4 Songs, 41 Minutes

EDITORS’ NOTES

During its association with Sun Ra from 1972 to 1975, many of the albums that Impulse! released were reissues. Yet there were occasional bursts of new music. Recorded and released in 1972, Astro Black was the first Impulse! effort of new material, featuring a return from the experimental outer edges of the late ‘60s and something semi-anchored in groove (often thanks to returning bassist Ronnie Boykins) and textured jazz. Vocalist June Tyson and Boykins’ snaky bass help bring the title track to life. While “Discipline 99” is a spacewalk through the Sun Ra galaxy that's all vibe, the tribal exotica of “Hidden Spheres” snaps things back into focus with multiple drummers and urgent horn playing. The sprawling “The Cosmo-Fire” continues the tribal thunder while adding Ra’s alien synthesizer and organ lines, as well as freeform contributions from more than a dozen other players that make this epic on many levels. Originally released with quadrophonic sound, this stereo remastering—using 24-bit transfers from the source tapes—is one of the best-sounding Arkestra albums out there.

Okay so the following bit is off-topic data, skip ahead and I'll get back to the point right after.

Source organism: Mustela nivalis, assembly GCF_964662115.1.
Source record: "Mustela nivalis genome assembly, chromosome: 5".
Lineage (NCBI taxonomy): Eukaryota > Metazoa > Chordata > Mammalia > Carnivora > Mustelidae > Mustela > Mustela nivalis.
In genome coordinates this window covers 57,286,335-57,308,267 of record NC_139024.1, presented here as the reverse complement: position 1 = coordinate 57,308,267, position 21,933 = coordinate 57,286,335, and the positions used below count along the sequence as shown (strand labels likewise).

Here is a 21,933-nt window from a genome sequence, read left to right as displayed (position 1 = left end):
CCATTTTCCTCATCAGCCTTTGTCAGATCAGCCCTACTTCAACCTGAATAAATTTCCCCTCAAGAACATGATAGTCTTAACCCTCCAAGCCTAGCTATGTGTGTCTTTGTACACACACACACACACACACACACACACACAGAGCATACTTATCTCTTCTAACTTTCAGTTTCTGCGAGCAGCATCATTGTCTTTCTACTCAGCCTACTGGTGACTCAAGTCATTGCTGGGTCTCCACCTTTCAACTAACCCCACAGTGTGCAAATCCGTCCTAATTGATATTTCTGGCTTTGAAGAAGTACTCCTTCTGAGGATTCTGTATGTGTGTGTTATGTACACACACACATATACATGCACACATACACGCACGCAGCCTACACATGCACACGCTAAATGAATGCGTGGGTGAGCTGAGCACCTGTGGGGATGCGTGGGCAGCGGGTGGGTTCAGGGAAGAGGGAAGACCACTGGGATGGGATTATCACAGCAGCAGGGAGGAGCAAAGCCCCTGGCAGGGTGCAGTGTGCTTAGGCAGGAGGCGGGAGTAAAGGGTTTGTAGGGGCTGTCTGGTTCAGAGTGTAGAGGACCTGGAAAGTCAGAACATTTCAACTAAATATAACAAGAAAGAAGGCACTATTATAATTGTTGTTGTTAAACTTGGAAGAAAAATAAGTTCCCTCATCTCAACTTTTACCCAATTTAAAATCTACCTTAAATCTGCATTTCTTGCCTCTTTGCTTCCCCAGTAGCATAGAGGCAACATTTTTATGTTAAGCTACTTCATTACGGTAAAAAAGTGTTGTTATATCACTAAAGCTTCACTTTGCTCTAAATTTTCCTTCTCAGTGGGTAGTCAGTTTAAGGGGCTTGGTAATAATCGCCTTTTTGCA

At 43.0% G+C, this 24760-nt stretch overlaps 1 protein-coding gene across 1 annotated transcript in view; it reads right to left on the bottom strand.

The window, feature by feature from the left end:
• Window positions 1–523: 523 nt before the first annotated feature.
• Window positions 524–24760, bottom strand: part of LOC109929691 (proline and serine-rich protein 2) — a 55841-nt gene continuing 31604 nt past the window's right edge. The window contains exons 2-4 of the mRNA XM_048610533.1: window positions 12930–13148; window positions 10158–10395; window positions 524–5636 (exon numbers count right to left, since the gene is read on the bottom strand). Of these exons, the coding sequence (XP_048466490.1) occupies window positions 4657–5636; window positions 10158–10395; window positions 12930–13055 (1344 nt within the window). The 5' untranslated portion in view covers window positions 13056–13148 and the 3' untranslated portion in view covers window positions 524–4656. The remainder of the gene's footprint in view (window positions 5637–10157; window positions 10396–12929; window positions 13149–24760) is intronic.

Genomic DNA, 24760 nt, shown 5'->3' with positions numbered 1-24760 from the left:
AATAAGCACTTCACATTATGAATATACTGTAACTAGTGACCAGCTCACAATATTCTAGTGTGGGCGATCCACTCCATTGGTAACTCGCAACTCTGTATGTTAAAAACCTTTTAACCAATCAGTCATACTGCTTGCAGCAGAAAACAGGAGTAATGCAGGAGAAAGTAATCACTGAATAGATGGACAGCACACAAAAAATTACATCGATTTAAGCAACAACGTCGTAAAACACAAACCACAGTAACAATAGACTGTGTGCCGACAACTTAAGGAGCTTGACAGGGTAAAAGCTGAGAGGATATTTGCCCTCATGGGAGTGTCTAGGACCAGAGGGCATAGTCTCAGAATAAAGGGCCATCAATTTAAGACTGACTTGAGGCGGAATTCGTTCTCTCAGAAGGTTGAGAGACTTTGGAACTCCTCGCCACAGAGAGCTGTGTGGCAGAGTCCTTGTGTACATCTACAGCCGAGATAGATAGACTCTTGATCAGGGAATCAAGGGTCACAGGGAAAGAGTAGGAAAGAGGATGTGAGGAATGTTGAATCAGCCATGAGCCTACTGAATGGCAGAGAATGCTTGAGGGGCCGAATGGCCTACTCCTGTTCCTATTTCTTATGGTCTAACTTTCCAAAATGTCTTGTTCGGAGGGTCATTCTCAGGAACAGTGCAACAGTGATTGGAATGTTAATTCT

EDITORS’ NOTES

During its association with Sun Ra from 1972 to 1975, many of the albums that Impulse! released were reissues. Yet there were occasional bursts of new music. Recorded and released in 1972, Astro Black was the first Impulse! effort of new material, featuring a return from the experimental outer edges of the late ‘60s and something semi-anchored in groove (often thanks to returning bassist Ronnie Boykins) and textured jazz. Vocalist June Tyson and Boykins’ snaky bass help bring the title track to life. While “Discipline 99” is a spacewalk through the Sun Ra galaxy that's all vibe, the tribal exotica of “Hidden Spheres” snaps things back into focus with multiple drummers and urgent horn playing. The sprawling “The Cosmo-Fire” continues the tribal thunder while adding Ra’s alien synthesizer and organ lines, as well as freeform contributions from more than a dozen other players that make this epic on many levels. Originally released with quadrophonic sound, this stereo remastering—using 24-bit transfers from the source tapes—is one of the best-sounding Arkestra albums out there.

TITLE TIME
10:55
4:45
7:02
18:24

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